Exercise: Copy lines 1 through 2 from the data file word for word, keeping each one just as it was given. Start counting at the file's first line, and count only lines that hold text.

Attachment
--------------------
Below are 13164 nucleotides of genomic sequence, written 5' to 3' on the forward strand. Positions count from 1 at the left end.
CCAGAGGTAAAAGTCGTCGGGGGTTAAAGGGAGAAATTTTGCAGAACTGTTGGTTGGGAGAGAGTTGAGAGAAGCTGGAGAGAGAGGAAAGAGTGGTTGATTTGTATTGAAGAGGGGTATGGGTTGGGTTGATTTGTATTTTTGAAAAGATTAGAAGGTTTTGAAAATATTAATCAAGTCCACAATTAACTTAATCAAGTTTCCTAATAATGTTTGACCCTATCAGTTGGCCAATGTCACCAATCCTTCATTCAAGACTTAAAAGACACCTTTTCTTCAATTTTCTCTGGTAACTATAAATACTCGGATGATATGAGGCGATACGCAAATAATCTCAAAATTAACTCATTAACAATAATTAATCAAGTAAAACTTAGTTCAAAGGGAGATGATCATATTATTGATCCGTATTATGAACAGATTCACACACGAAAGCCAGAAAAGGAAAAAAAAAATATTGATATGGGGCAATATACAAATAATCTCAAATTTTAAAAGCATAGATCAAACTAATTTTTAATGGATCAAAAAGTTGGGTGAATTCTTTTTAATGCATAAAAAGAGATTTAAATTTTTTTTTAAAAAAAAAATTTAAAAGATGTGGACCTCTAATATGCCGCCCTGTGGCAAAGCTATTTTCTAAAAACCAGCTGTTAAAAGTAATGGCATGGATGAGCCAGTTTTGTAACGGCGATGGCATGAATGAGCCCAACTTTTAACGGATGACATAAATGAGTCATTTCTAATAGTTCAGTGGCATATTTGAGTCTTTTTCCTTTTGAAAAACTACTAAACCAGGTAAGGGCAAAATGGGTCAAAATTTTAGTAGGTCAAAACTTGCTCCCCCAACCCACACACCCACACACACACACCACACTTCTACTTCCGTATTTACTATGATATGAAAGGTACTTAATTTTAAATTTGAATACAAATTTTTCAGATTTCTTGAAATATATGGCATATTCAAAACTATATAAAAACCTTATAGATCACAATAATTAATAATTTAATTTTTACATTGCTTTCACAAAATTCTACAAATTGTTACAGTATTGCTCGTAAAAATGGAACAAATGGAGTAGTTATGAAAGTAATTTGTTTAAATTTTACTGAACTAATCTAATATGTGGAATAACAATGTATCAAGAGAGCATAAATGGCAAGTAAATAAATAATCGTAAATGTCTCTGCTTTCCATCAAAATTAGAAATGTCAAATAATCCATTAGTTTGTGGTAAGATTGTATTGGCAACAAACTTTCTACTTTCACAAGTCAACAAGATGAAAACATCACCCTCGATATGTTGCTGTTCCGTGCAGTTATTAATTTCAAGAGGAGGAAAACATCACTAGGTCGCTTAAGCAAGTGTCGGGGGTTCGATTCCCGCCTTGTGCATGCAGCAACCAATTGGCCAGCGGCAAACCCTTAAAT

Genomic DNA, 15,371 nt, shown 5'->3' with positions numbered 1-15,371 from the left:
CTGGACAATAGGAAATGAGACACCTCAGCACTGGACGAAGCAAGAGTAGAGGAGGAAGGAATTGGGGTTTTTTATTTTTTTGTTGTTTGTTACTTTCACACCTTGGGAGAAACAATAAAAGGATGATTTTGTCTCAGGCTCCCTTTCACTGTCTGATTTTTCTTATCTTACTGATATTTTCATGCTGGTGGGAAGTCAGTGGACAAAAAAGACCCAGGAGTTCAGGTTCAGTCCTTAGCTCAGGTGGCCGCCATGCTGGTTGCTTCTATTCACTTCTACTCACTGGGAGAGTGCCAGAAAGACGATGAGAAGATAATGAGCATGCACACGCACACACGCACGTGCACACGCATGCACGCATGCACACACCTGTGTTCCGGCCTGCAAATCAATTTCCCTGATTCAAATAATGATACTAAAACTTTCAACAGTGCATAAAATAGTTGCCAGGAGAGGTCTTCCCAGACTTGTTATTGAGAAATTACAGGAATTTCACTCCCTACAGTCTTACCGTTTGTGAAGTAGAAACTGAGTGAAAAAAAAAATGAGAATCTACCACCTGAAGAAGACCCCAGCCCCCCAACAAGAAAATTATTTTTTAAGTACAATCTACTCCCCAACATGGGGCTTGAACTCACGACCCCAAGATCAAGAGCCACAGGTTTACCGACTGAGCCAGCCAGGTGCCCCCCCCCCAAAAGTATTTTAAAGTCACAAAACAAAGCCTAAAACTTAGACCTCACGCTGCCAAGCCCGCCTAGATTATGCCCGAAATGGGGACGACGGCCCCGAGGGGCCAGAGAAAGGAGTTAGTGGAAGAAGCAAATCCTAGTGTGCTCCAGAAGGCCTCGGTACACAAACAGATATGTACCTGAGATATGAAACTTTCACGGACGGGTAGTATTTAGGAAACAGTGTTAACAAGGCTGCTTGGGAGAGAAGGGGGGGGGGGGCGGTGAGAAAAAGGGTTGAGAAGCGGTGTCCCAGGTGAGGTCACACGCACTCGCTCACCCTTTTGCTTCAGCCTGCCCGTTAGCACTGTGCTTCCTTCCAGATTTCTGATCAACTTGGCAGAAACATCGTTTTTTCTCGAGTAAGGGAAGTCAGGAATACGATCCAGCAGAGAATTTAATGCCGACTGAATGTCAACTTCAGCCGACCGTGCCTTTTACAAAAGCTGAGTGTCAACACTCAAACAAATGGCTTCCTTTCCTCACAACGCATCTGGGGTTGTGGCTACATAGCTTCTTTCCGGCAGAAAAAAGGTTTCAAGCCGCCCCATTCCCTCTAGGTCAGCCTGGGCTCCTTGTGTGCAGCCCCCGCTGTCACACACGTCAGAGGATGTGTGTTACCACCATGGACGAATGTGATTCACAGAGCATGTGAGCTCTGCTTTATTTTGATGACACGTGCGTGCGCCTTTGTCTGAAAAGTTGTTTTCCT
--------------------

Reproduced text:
Below are 13164 nucleotides of genomic sequence, written 5' to 3' on the forward strand. Positions count from 1 at the left end.
CCAGAGGTAAAAGTCGTCGGGGGTTAAAGGGAGAAATTTTGCAGAACTGTTGGTTGGGAGAGAGTTGAGAGAAGCTGGAGAGAGAGGAAAGAGTGGTTGATTTGTATTGAAGAGGGGTATGGGTTGGGTTGATTTGTATTTTTGAAAAGATTAGAAGGTTTTGAAAATATTAATCAAGTCCACAATTAACTTAATCAAGTTTCCTAATAATGTTTGACCCTATCAGTTGGCCAATGTCACCAATCCTTCATTCAAGACTTAAAAGACACCTTTTCTTCAATTTTCTCTGGTAACTATAAATACTCGGATGATATGAGGCGATACGCAAATAATCTCAAAATTAACTCATTAACAATAATTAATCAAGTAAAACTTAGTTCAAAGGGAGATGATCATATTATTGATCCGTATTATGAACAGATTCACACACGAAAGCCAGAAAAGGAAAAAAAAAATATTGATATGGGGCAATATACAAATAATCTCAAATTTTAAAAGCATAGATCAAACTAATTTTTAATGGATCAAAAAGTTGGGTGAATTCTTTTTAATGCATAAAAAGAGATTTAAATTTTTTTTTAAAAAAAAAATTTAAAAGATGTGGACCTCTAATATGCCGCCCTGTGGCAAAGCTATTTTCTAAAAACCAGCTGTTAAAAGTAATGGCATGGATGAGCCAGTTTTGTAACGGCGATGGCATGAATGAGCCCAACTTTTAACGGATGACATAAATGAGTCATTTCTAATAGTTCAGTGGCATATTTGAGTCTTTTTCCTTTTGAAAAACTACTAAACCAGGTAAGGGCAAAATGGGTCAAAATTTTAGTAGGTCAAAACTTGCTCCCCCAACCCACACACCCACACACACACACCACACTTCTACTTCCGTATTTACTATGATATGAAAGGTACTTAATTTTAAATTTGAATACAAATTTTTCAGATTTCTTGAAATATATGGCATATTCAAAACTATATAAAAACCTTATAGATCACAATAATTAATAATTTAATTTTTACATTGCTTTCACAAAATTCTACAAATTGTTACAGTATTGCTCGTAAAAATGGAACAAATGGAGTAGTTATGAAAGTAATTTGTTTAAATTTTACTGAACTAATCTAATATGTGGAATAACAATGTATCAAGAGAGCATAAATGGCAAGTAAATAAATAATCGTAAATGTCTCTGCTTTCCATCAAAATTAGAAATGTCAAATAATCCATTAGTTTGTGGTAAGATTGTATTGGCAACAAACTTTCTACTTTCACAAGTCAACAAGATGAAAACATCACCCTCGATATGTTGCTGTTCCGTGCAGTTATTAATTTCAAGAGGAGGAAAACATCACTAGGTCGCTTAAGCAAGTGTCGGGGGTTCGATTCCCGCCTTGTGCATGCAGCAACCAATTGGCCAGCGGCAAACCCTTAAAT